Chapter 12Inventory Optimization in Supply Chain Verticals

Out-of-stocks in the distribution chain are usually thought of in three ways.1 The first is shelf—“last 100-foot problem.” The stock is in the store, but due to the lack of foresight, the product has not been restocked and an empty shelf is in play. The second is store. The store has mis-ordered and stock is not in the store. The third is distribution. There is a lack of stock in the distribution system. The first is a distinct problem of retail execution. The latter two are attributable to a combination of oversight and a lack of acceptance of demand and supply variance. The latter two are completely solvable.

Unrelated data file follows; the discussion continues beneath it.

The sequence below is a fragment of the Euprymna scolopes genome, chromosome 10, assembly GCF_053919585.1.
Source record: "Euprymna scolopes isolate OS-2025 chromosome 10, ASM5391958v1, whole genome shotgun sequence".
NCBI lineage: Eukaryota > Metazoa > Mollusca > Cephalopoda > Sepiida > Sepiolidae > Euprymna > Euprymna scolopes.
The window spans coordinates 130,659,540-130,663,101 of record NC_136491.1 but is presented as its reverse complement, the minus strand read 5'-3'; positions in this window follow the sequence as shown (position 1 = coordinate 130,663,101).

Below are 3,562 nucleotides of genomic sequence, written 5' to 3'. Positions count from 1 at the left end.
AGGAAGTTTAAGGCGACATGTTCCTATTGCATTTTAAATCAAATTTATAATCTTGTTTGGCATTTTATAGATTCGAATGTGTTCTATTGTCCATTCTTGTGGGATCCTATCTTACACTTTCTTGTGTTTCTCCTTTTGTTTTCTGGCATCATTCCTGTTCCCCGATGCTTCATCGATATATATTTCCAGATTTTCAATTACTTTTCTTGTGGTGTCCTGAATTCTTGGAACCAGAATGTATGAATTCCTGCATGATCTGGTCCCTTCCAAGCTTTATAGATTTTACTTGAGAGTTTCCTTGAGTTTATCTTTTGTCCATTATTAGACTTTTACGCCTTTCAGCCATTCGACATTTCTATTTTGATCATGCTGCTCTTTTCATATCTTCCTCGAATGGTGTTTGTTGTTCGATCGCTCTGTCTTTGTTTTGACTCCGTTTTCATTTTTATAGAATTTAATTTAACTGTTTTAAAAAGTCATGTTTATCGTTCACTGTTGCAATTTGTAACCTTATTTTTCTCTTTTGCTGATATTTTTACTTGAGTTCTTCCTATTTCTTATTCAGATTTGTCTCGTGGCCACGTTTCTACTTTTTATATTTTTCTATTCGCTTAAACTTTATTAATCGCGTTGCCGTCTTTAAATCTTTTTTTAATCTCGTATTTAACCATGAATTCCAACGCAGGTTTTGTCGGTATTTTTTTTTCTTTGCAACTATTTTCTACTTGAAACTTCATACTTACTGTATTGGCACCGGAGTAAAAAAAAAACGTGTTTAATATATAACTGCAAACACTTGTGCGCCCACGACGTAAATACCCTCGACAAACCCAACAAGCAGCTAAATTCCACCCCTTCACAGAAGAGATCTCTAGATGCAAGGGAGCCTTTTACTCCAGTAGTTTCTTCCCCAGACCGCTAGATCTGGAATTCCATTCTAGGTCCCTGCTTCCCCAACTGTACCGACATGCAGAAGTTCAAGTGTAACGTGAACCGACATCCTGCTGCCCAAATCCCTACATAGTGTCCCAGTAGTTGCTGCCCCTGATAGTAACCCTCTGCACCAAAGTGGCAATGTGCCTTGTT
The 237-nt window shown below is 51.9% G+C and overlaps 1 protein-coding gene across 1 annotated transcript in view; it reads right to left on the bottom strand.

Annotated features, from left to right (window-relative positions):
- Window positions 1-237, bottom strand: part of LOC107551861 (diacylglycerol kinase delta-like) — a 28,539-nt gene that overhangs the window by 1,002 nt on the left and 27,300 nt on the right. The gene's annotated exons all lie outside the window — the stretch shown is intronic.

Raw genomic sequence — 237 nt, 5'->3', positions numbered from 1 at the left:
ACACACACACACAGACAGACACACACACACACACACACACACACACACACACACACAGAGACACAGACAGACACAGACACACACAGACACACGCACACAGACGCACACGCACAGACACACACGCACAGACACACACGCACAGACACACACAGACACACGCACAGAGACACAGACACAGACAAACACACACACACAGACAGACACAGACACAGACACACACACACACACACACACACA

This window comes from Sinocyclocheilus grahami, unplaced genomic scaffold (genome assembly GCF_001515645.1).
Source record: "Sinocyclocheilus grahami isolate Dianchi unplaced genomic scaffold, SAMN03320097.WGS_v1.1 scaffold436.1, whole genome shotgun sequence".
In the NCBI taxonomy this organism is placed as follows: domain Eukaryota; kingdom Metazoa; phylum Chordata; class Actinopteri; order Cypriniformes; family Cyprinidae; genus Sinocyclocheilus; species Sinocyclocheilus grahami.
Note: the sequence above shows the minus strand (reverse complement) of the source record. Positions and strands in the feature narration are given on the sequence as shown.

Several years ago, I was at a supply chain conference, listening to various industry experts talk about the problems they were having with regard to inefficiencies. It made me kind of smile because you could have taken each of the expert's points and just changed the date of a supply chain conference to 5 years, 10 years, or even 20 years prior! Each of them were talking about the grave situation with out-of-stocks, fill rates, inefficient forecasts, lack of collaboration, and on and on. All you had to do was update the buzzwords to make sure you were in 2014 instead of 1994. Supply chains are so much like forecasts. You know they're going to be wrong! You just had to make sure they are less wrong and plan for the inefficiencies in such a way that you reap the advantage you have over your competition in the space. ...

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